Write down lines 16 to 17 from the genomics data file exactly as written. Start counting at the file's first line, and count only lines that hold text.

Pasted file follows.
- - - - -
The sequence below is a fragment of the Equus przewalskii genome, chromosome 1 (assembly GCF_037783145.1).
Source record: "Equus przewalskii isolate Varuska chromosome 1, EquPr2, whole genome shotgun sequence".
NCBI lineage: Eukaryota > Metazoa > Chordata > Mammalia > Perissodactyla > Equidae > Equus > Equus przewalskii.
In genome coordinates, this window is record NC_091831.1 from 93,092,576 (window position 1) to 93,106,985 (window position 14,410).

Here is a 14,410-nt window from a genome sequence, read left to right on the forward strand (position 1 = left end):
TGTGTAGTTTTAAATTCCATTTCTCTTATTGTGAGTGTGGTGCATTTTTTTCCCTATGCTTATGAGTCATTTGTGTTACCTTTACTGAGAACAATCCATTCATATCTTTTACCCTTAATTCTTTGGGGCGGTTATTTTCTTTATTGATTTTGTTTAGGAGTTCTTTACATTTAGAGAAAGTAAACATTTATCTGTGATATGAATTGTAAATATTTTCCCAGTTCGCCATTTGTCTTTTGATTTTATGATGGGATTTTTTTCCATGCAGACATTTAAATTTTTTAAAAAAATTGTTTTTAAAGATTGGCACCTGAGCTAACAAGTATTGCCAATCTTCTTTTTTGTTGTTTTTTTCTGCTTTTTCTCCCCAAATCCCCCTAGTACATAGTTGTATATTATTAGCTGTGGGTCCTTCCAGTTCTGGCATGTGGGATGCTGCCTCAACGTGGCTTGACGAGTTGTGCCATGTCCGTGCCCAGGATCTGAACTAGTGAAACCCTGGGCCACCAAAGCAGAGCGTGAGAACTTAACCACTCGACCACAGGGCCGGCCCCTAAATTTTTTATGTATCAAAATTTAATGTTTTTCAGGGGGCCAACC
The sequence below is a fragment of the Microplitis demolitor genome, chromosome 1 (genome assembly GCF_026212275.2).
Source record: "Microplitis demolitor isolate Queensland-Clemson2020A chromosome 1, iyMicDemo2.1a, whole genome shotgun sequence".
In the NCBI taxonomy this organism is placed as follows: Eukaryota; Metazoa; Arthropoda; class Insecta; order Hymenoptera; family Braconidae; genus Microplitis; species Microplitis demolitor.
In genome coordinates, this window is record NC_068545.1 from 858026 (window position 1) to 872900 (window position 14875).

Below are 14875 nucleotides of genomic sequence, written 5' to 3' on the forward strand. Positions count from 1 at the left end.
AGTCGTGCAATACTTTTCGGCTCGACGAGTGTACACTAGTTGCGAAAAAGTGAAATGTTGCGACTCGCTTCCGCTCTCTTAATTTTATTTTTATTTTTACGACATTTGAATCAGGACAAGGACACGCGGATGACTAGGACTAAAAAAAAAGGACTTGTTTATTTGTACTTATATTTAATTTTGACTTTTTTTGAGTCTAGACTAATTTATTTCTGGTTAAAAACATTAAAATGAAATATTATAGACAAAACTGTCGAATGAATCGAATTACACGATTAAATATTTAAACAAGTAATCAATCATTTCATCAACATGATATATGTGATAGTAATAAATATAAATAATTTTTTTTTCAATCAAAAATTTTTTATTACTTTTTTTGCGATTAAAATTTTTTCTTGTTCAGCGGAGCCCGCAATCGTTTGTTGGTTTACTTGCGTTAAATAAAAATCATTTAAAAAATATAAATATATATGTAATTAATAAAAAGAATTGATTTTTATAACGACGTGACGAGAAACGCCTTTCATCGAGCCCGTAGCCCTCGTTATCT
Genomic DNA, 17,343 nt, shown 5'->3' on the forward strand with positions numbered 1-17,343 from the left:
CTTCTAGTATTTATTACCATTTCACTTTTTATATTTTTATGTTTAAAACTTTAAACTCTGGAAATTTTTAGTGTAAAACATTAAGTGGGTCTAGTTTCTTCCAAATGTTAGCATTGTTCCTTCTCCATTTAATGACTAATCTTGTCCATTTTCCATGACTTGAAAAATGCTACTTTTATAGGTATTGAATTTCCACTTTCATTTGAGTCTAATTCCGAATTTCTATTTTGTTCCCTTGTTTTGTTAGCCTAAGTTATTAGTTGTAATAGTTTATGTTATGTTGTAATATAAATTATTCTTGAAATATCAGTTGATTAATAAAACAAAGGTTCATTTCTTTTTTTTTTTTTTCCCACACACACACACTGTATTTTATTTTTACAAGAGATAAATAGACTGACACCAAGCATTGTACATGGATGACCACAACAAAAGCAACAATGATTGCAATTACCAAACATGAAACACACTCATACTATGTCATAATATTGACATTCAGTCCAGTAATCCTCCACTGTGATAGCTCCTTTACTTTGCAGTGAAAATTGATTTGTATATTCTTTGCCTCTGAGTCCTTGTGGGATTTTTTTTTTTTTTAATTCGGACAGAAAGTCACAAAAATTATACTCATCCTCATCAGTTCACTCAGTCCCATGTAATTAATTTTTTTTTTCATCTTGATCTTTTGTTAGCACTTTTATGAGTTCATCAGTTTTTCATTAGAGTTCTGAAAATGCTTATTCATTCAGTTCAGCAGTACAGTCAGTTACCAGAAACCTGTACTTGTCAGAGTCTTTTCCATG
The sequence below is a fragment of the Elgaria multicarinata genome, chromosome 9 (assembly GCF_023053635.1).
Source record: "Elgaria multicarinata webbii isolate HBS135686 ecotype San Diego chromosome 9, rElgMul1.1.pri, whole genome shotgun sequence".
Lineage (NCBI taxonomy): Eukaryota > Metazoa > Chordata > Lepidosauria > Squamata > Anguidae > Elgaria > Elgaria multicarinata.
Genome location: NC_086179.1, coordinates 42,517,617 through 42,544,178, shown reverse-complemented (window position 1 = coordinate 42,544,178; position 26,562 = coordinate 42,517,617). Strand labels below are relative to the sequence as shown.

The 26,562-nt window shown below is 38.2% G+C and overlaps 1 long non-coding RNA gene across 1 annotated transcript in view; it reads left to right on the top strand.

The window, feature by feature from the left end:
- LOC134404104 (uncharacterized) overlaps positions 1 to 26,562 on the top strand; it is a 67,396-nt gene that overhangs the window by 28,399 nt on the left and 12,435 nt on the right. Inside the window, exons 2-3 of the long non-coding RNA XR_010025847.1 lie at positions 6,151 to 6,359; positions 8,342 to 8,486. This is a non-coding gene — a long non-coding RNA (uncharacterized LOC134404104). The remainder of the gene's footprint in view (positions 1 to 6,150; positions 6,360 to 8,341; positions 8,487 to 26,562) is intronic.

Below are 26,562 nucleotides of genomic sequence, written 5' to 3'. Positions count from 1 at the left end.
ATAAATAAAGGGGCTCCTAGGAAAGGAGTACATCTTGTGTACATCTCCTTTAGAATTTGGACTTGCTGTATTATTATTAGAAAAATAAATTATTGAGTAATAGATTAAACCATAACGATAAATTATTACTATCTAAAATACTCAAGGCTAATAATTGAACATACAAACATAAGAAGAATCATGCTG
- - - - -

Source record: "Elgaria multicarinata webbii isolate HBS135686 ecotype San Diego chromosome 9, rElgMul1.1.pri, whole genome shotgun sequence".
Lineage (NCBI taxonomy): Eukaryota > Metazoa > Chordata > Lepidosauria > Squamata > Anguidae > Elgaria > Elgaria multicarinata.